Controlled-release metoprolol compared with atenolol in asthmatic patients: Interaction with terbutaline
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The β2-adrenoceptor mediated effects on ventilatory capacity, forced expiratory volume in one second (FEV1), forced ventilatory capacity (FVC), heart rate, and skeletal muscle tremor of a new controlled-release (CR) formulation of metoprolol1, 100 mg and 200 mg, and of atenolol2 tablets, 100 mg, were studied in eight asthmatic patients. The effects of single-dose treatment, including placebo as reference, were studied in a randomized, double-blind, cross-over design.
Starting 2 h after drug intake, four intravenous infusions containing increasing doses of terbutaline were given at 30-min intervals, followed by three doses of terbutaline inhalations.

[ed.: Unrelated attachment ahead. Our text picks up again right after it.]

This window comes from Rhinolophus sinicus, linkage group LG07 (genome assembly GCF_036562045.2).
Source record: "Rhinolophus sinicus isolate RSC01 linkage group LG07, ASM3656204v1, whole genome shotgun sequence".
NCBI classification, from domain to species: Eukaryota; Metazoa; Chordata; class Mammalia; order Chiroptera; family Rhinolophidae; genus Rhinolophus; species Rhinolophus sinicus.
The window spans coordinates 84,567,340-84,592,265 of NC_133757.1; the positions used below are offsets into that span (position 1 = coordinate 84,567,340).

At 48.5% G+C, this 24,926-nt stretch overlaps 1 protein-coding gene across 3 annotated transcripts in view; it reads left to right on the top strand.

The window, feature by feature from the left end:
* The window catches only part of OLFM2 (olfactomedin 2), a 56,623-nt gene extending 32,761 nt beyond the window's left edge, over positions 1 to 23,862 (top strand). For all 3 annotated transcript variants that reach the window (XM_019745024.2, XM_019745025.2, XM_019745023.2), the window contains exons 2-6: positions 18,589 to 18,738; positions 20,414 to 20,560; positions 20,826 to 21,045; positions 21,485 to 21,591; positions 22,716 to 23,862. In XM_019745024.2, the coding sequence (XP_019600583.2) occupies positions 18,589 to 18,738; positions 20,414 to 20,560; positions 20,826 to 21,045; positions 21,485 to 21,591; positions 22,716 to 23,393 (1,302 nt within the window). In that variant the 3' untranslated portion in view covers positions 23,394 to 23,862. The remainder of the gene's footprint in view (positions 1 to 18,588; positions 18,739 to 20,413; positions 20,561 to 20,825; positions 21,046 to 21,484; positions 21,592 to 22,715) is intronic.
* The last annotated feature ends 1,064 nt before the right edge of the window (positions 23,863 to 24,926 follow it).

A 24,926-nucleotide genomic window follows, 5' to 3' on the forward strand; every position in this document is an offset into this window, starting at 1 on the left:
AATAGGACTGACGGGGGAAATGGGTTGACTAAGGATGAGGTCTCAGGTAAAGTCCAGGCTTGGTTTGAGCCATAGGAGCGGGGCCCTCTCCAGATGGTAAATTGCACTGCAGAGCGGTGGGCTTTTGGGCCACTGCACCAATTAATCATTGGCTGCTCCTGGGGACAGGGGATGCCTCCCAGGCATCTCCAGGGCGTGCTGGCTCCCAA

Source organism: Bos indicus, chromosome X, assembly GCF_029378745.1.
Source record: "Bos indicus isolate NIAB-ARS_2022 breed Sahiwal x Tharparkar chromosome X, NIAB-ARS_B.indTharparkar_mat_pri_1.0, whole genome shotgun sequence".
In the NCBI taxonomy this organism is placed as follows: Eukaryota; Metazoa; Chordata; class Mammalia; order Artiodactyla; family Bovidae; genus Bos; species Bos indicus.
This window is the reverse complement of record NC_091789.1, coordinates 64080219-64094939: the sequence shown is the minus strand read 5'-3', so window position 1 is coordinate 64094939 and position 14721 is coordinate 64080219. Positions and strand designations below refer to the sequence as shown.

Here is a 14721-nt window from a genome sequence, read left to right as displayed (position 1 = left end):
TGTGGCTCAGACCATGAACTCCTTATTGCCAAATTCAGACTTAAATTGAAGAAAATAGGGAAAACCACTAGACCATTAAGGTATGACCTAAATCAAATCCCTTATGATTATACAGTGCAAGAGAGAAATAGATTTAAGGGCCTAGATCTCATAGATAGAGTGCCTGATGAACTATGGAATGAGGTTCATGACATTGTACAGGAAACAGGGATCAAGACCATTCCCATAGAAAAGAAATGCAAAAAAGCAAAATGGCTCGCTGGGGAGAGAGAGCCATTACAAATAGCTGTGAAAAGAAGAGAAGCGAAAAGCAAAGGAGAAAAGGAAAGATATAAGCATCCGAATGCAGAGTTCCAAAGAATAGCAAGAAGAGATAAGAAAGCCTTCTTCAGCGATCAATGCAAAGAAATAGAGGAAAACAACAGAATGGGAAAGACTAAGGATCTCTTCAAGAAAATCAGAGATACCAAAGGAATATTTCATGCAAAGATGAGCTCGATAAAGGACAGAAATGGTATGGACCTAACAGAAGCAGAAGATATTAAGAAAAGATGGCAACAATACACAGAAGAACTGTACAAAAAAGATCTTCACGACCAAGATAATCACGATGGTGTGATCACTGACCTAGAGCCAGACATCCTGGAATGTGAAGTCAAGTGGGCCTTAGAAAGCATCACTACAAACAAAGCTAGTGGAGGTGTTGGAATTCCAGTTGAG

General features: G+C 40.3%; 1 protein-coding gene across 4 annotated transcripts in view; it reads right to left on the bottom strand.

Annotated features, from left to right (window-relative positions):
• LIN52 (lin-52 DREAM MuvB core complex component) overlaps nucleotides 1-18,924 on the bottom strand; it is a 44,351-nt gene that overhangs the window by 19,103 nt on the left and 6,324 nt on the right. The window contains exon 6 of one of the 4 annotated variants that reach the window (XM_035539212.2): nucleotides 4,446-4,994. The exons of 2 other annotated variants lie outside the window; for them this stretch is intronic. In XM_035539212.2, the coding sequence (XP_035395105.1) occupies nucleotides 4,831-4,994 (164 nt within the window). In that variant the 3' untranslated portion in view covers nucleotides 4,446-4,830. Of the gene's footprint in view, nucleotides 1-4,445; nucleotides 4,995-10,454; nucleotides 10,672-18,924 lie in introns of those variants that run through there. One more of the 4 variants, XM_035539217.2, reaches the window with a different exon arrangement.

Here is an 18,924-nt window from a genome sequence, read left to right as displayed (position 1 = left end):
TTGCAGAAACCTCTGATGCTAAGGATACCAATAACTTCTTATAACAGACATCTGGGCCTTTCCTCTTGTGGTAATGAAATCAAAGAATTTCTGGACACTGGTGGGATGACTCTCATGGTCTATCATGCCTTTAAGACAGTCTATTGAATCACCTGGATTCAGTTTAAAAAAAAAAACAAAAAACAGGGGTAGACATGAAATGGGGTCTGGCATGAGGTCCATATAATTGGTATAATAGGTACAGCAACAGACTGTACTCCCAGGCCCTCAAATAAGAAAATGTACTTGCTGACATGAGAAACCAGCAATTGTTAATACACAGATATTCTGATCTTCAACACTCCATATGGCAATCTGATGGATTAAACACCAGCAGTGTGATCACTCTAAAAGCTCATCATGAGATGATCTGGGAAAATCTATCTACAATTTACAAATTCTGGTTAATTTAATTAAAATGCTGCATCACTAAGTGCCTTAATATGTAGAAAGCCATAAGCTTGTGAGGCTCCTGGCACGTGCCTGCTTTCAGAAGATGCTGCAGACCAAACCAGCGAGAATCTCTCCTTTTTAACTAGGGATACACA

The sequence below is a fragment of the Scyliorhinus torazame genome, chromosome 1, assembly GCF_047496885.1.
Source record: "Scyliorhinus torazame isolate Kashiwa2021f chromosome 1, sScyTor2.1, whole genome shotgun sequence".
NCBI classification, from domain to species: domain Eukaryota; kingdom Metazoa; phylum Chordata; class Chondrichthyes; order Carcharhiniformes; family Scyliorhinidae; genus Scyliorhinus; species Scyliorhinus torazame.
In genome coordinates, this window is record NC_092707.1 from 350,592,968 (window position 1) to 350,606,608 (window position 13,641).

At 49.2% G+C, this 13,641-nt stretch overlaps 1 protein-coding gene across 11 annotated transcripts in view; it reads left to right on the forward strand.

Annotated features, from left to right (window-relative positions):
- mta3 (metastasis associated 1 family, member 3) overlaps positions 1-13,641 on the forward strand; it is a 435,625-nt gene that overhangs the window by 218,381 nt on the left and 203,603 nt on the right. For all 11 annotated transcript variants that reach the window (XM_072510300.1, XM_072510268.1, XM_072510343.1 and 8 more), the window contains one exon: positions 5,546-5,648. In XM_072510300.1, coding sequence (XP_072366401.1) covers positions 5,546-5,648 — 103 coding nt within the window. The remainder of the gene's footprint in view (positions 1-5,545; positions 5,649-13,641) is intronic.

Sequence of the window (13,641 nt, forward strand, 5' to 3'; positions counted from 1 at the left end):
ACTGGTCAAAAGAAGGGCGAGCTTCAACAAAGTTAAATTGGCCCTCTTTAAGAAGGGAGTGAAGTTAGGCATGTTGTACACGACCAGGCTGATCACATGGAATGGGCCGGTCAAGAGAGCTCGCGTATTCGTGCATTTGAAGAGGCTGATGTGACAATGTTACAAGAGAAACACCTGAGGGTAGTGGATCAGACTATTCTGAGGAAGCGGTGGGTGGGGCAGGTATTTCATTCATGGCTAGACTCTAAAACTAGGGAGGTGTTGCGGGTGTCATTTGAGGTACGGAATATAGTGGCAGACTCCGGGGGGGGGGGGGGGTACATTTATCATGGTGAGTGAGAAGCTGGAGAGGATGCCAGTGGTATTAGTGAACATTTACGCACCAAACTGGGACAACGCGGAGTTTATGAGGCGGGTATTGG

Maximum plasma concentrations for both metoprolol and atenolol were achieved within the study period. The FEV1 measurements after terbutaline infusions and inhalations were significantly lower after atenolol than after either dose of metoprolol CR. This indicates less blockade of β2-adrenoceptors with metoprolol CR than with atenolol at maximum plasma concentrations.
The terbutaline-induced skeletal muscle tremor and increase in heart rate were less after atenolol than after either dose of metoprolol CR, also suggesting less interaction of metoprolol CR with β2-receptors.
Thus, the new CR formulation of metoprolol caused fewer adverse effects on β2-adrenoceptor mediated bronchodilatation than a clinically equivalent dose of atenolol.
Key wordscontrolled-release metoprolol atenolol terbutaline ventilatory capacity heart rate skeletal muscle tremor asthmatic patients
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